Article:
I started listening again to my audiobook version of Aquinas for Armchair Theologians while doing my Tuesday exercise routine. During my jog, one of Renick’s points struck me. One of the most salient points, and most contested, of Aquinas’ philosophy is that the ultimate end of all things is toward the ultimate good – God. Trees and animals do this naturally, but only humans can choose to serve God. Aquinas sums in up in the Summa Theologica I.44.4 o.c. as thus – “Every agent acts for an end: otherwise one thing would not follow more than another from the action of the agent, unless it were by chance.”
This point stood out in my mind because of my recent interest in Herman Dooyeweerd’s philosophy. For Dooyeweerd, the ultimate starting point of philosophical investigation is Meaning: “This universal character of referring and expressing, which is proper to our entire created cosmos, stamps created reality as meaning, in accordance with its dependent non-self-sufficient nature. Meaning is the being of all that has been created and the nature even of our selfhood. It has a religious root and a divine origin.” It is this premise that Dooyeweerd starts with – we cannot think without a god. As a Christian, Dooyeweerd believed all of creation – from mathematics and physics to economics and sociology – came under God’s sovereignty.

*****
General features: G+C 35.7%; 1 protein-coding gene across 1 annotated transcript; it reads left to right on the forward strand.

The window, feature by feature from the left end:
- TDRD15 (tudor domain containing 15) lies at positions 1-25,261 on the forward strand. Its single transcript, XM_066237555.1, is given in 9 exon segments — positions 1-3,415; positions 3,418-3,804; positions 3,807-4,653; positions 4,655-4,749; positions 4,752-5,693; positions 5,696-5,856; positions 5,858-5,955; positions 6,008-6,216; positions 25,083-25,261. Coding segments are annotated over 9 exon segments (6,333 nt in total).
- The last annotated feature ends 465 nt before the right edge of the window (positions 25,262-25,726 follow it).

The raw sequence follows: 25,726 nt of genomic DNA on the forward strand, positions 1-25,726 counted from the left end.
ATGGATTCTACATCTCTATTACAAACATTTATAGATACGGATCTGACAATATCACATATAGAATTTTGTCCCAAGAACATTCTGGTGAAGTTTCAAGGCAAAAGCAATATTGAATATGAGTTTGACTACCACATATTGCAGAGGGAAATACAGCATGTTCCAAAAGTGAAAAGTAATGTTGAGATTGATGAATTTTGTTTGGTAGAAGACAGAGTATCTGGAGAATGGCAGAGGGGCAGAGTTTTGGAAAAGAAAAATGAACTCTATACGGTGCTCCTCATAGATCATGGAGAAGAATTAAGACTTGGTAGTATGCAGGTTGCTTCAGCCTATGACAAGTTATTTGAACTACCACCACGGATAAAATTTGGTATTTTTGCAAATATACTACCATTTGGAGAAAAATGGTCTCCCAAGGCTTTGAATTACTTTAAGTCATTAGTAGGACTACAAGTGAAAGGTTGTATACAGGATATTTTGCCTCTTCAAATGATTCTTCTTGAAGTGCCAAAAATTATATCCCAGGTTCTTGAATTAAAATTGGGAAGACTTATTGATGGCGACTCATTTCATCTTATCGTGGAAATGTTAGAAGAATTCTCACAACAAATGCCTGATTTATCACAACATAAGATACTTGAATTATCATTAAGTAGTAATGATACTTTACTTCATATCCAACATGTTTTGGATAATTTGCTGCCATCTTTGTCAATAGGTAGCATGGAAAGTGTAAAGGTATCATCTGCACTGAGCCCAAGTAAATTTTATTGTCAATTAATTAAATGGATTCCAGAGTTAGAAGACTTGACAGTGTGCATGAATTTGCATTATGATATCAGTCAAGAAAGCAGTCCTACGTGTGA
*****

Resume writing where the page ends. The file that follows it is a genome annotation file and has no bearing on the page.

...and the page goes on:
So, what’s the connection? As a medieval thinker, Aquinas held to the teleological view of nature; the created essence of all things endows them with a natural end. But as the Newtonian view of nature captured men’s mind, Aquinas’ teleology was soon forgotten for an “objective” view of science and reality. However, Dooyeweerd’s thesis shows us that we posit teleology as a result of what we attribute as the origin of creation’s meaning. If it’s the god of Christianity, then everything does have a natural end; if it’s something else, our view of created reality – and the meaning we give to it – will be radically different.